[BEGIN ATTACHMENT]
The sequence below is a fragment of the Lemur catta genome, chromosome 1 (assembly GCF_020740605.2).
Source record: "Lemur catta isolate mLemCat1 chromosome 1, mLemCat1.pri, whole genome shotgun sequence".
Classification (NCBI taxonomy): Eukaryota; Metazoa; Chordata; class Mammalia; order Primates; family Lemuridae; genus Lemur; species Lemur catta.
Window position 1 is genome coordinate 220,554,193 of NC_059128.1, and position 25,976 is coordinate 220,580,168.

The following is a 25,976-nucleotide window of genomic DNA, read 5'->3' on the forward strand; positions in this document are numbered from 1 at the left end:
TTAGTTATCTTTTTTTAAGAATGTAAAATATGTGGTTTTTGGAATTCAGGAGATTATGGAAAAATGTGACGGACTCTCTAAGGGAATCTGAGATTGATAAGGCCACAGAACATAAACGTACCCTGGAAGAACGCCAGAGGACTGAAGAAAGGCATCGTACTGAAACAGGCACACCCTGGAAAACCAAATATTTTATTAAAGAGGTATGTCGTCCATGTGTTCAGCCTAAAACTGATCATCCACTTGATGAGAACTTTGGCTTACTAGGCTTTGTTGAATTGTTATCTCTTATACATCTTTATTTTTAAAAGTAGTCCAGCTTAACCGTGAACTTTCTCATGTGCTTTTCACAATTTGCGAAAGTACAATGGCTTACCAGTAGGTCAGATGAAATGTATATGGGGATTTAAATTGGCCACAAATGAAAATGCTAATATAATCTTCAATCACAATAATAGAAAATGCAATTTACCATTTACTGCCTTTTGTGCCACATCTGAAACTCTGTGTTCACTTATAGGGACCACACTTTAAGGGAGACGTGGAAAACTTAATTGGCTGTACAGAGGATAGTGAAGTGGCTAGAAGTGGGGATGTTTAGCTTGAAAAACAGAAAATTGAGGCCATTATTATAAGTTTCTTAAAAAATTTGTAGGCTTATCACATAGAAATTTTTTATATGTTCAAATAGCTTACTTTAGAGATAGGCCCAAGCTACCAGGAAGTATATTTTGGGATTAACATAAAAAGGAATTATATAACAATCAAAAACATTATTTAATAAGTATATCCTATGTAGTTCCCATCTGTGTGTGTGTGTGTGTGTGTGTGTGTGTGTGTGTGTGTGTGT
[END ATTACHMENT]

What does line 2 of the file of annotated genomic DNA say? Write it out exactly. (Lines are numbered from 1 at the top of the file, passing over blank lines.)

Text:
Source record: "Lemur catta isolate mLemCat1 chromosome 1, mLemCat1.pri, whole genome shotgun sequence".